With the Thanksgiving and Christmas holidays fast approaching, troopers of the Ohio State Highway Patrol are urging area motorists and their passengers to remember to buckle up when traveling local roadways to keep themselves and others safe during this busy season.
In the last two years, a total of 1,142 people across Ohio were killed in crashes who were not wearing an available safety belt.
Troopers said looking specifically at Logan County from 2015 to 2017, there were a total of 27 crashes reported where occupants being unbelted led to fatal or incapacitating injuries. For the same time period in Union County, there were 30 fatal or incapacitating injury crashes.
“It’s simple — safety belts save lives and reduce injury in crashes,” Marysville Post Commander Lt. Molly Harris said. “It is the easiest thing you can do to protect yourself, your family, and friends.
“Our goal is to prevent tragedies year round but especially during the coming holidays. The Ohio State Highway Patrol wants everyone to get home safely to their families.”
Lt. Harris said Marysville Post troopers will be conducting extra patrols on area roadways starting this month and continuing through the end of the year, concentrating their efforts on crash-causing violations and safety belt compliance to combat the rising number of fatal crashes in both Logan and Union counties.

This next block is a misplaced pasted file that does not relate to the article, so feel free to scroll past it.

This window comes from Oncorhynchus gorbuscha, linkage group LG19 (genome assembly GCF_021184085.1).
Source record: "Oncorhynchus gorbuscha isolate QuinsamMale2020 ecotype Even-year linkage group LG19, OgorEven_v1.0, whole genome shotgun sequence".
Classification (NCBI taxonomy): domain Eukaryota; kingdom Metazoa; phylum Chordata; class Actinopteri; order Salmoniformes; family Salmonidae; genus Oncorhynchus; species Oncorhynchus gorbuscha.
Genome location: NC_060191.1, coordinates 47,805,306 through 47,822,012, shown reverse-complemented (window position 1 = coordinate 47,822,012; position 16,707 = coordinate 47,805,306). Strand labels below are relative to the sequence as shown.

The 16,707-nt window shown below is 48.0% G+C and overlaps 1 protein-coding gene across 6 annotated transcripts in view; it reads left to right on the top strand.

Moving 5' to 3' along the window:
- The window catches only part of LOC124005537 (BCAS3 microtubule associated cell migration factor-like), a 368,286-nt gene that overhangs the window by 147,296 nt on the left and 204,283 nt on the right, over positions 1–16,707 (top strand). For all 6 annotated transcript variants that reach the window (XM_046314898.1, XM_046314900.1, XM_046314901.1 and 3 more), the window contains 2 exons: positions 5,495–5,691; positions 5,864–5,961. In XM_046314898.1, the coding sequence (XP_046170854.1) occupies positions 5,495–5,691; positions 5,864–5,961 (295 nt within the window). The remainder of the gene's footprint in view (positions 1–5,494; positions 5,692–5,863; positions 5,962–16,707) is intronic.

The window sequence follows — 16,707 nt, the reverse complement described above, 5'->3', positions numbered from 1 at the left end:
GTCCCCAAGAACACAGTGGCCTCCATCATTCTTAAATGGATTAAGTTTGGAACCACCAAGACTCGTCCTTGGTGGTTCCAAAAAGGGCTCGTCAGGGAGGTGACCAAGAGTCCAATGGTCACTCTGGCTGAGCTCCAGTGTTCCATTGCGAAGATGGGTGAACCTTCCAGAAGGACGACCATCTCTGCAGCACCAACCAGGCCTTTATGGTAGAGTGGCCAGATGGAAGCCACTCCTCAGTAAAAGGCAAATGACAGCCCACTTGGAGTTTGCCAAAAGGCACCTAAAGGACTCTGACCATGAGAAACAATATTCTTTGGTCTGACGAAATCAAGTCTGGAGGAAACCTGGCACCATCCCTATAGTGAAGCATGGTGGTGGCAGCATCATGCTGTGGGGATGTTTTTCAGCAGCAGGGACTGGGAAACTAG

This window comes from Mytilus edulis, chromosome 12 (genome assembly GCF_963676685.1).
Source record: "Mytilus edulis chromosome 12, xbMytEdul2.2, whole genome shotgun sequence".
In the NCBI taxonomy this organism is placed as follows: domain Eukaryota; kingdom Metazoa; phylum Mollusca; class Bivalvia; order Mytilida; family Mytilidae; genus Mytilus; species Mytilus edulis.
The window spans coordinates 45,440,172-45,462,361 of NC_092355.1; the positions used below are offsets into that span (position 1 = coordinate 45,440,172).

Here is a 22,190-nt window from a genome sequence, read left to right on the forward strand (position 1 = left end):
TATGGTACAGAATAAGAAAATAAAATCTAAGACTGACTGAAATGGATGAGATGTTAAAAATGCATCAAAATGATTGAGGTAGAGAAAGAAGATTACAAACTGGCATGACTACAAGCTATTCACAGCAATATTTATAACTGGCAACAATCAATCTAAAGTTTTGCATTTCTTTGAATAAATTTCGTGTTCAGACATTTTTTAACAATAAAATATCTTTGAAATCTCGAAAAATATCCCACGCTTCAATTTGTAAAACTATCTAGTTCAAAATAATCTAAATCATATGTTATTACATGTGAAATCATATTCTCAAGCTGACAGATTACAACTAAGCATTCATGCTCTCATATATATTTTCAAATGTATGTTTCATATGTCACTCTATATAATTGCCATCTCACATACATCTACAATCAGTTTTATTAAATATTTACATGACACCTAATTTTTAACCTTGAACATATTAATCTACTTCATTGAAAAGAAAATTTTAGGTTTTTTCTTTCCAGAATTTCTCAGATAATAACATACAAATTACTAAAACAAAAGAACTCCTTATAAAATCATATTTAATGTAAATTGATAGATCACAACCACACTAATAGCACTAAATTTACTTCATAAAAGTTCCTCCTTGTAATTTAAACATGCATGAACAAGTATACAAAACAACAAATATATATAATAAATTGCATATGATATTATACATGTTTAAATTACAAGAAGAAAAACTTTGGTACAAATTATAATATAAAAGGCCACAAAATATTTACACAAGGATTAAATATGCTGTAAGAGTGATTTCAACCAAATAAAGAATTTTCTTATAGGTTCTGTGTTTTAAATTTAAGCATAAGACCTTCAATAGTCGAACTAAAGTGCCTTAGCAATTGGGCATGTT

So far this year, there have been a total of 11 fatal crashes in Logan County. Last year, there were a total of nine fatal crashes for the entire year.
For Union County, there have been five fatal crashes so far this year, and there were four fatal crashes reported during 2017.
The National Highway Traffic Safety Administration estimates 409 lives were saved by seat belts in Ohio and 14,668 were saved nationwide during 2016.
According to Ohio’s 2018 Observational Seatbelt Survey, more than 84 percent of motorists were found to be in compliance with Ohio’s safety belt law, an increase from 2017. Unfortunately, this illustrates far too many Ohioans still do not buckle up, troopers noted.
Ohio’s safety belt law remains a secondary violation. However, troopers will continue zero tolerance enforcement when motorists are stopped for other violations and are found to not be wearing their safety belt.
Last year, 124,697 people were convicted of driving or riding in a passenger vehicle without wearing a safety belt, a 9 percent increase from 2016.
Troopers encourage everyone to buckle up “every trip, every time.” For a complete statistical analysis of safety belt violations, visit, www.statepatrol.ohio.gov/doc/Safety_Belt_Bulletin_2018.pdf .